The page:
screenings 0 events
In from the cold
Sigourney Weaver finds herself in swinging 705 America in The Ice Storm.
In November 1973, America was in a state of crisis. President Nixon was sweating it out as the Watergate scandal escalated, and the nation was finally having to face up to embarrassment and defeat in Vietnam. In his second English language film (following the hugely successful Sense And Sensibility), Ang Lee filters this sense of disquiet down into the lives of a group of middle-class couples confronting a growing coldness in their marriages.
The hipness of the 'Swinging Seventies’ doesn't really hold sway for Janey (Signourney Weaver) or Ben (Kevin Kline), and the affair they are having has lost any meaning or affection it may have once had. The role gives Weaver the opportunity to play a more complex female character than often comes the way of a top Hollywood actress.
’She’s very up-front about the fact that she's incredibly dissatisfied,’ Weaver says of Janey, 'but what is she going to do about it? She has no career, she has no other way of supporting herself. I found her remoteness very touching. Even when she’s with Ben having an affair, she’s very distant from him because she wants the pleasure of
the sex but without it really touching her. I don't see the women I play as strong or not strong. I always think you play people who are doing the best they can whatever the situation is - the human response to a crisis.’
This type of detailed, well-acted prestige project — the film picked up the Screenwriting Palme at Cannes in May - provides a marked contrast from Weaver's follow-up film, the next instalment in the Alien series. The actress may be taking on the character of Ripley for the fourth time, but that's not because they've got a lot
Wit's end: Stephen Fry in Wilde 72 THE llST 22—28 Aug 1997
Bedtime story: Sigourney Weaver in Ang Lee's The Ice Storm
Finally, from Tom & Viv director Brian Gilbert, comes Wilde, a film that demonstrates the fact that homosexuality can now be presented sympathetically to a mainstream audience.
Stunnineg set in Victorian England, the film tells the tale of playwright Oscar Wilde (Stephen Fry), who is married to a beautiful wife, Constance (Jennifer Ehle). However, deSpite his wedded status, Wilde is consumed by passion for Bosie (Jude Law), a handsome young Oxford student wrth whom he is having an affair. His secret life is safe and happy until Bosie’s disapproving father, the moody
'l'm not brave at all,’ she admits. 'In fact, there have been a couple of situations in my life where I was so at a disadvantage that I’d ask myself, "What would Ripley do?" Once I was stuck in an elevator — and I’m incredibly claustrophobic — and I said to myself, "If I were Ripley, I would just wait for people to come and save me". Which I was able to do. l’m about as far away from Ripley as one can get.’ (Alan Morrison)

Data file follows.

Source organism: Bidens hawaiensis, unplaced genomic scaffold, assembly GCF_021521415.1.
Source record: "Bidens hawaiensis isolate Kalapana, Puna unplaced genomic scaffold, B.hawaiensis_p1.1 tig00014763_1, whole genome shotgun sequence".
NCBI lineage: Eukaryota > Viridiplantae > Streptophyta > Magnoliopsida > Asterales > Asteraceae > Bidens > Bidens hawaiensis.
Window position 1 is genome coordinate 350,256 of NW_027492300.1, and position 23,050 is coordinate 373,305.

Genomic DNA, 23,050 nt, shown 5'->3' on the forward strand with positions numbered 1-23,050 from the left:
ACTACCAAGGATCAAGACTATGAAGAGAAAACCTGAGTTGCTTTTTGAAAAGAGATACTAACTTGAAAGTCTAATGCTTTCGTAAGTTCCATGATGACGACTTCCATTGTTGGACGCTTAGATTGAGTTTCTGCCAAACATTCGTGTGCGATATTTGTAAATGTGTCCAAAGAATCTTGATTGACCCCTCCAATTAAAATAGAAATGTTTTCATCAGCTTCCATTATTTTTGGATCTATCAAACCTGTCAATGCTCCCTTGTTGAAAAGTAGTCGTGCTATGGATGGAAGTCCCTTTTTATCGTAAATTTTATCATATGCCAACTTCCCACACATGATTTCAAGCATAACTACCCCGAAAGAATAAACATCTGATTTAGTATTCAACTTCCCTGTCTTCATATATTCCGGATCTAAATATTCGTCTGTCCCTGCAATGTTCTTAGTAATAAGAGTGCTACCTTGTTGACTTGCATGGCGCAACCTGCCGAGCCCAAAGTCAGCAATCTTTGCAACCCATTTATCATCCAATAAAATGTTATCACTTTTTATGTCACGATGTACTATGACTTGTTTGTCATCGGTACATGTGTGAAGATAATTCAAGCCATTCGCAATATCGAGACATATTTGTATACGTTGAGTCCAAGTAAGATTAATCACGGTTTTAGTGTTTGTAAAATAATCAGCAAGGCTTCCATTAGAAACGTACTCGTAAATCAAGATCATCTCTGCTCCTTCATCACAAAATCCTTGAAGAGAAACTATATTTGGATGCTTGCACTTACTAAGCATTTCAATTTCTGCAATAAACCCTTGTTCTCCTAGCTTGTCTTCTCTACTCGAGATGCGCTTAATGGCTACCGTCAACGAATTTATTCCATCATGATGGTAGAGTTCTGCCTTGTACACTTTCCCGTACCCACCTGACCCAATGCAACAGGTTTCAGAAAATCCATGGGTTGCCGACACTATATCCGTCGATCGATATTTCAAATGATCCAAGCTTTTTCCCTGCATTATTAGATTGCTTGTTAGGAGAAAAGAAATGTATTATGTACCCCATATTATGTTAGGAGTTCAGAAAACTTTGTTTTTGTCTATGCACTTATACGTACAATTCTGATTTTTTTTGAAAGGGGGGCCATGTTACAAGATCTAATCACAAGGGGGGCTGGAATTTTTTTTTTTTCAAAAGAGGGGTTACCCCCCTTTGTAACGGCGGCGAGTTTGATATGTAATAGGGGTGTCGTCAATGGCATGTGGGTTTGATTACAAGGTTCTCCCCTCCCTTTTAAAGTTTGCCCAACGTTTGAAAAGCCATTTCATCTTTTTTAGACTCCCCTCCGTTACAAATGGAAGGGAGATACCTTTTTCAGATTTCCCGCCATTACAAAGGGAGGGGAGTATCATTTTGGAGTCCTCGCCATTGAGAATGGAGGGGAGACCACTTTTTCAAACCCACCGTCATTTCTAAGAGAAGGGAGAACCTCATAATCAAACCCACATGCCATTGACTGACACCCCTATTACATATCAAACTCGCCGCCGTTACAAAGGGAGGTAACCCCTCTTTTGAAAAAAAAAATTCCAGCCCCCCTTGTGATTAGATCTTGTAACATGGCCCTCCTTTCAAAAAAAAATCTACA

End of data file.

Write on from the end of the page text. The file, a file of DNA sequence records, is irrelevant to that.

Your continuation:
I The Ice Storm, Cameo 7, Sat 23, 8pm, [GM/1)
Marquis of Queensbury «Tom Wilkinson), starts interfering wrth their relationship Painfully, the closeted truth is forced out into the penalisinci climate of Victorian society, resulting in tragic and traumatic consequences
With a performance ccirribininci passion and tenderness, dry wit and intelligence, the audience-friendiy Fry,
clad in period costume and floppy Win,
is perfectly cast as Wilde, tastefully and ;
tOuchincily portraying the essence of
homosexual romance. Boasting a cast of quality English actors, from Vanessa Redgrave to Zoe Wannainaker, plus beautifully opulent sets and costumes, Wilde IS a highly accesSIhle movre, a bittersweet tribute to a literary genius (Beth Williams)
I Wilde, DOlll/lllO/l, Sat 23, 5 30mm, [6 ([4).
-:\‘.§;:‘.:“:~.‘,. 1 Gala Mix 4: Highland Toffees Two
H it list
This week's golden moments on the silver screen.
Best Of The Fest The critics' raves, the audience faves, and a few so beloved of the Festival programmers, they're giving you another chance to catch them. Best Of The Fest, Cameo and Fi/mhouse, Sun 24, various times.
Wilde Stephen Fry is the master wit in this moving biopic. See review, left.
The Sweet Hereafter Ian Holm gives a towering performance in Atom Egoyan's portrait of a community grieving over the loss of its children. The Sweet Hereafter, Cameo 7, Sat 76, 5.30pm, £6 (£4). Sick: The Life And Death Of Bob Flanagan, Supermasochlst A sufferer of chronic cystic fibrosis discovers an extreme means of reclaiming his body through self- inflicted pain in this brave, documentary. Sick: The Life And Death Of Bob Flanagan, Supermasochist, Filmhouse 2, Fri 22, 8pm, £6 (£4).
The Man Who Would Be King The Festival closes with a gala screening of John Huston’s brilliant epic adventure, taken from the Kipling story and starring local boy made good, Sean Connery. The Man Who Would Be King, Odeon 7, Sun 24, 6pm and 9.30pm, £70 (£4).
Scottish films — The Butterfly Man (above) and Pit/7T: Pre-Mi/lennium Tension -— set the tone of excellence in this top-of—the-league programme of international shorts. Gala Mix 4.- Highland Toffees, Fi/mhouse 7, Sat 23, noon, £6 (£4).
Pusher The comfortable life of a Dutch drug dealer collapses when a heroin deal goes wrong. Pusher, Cameo 7, Sat 23, 70.30pm, £6 (£4). Shooting Fish Kate Beckinsale isn't as gullible as her con-men employers think in this cracking British comedy. Shooting Fish, Cameo 7, Fri 22, 70.30pm, £6 (£4). People On Sunday Retrospective subject Edgar G. Ulmer collaborated with Siodmak, Zinnemann and Wilder on this silent German realist classic. Peor)/'e On Sunday, Film/rouse 2, Sat 23, 7 pm.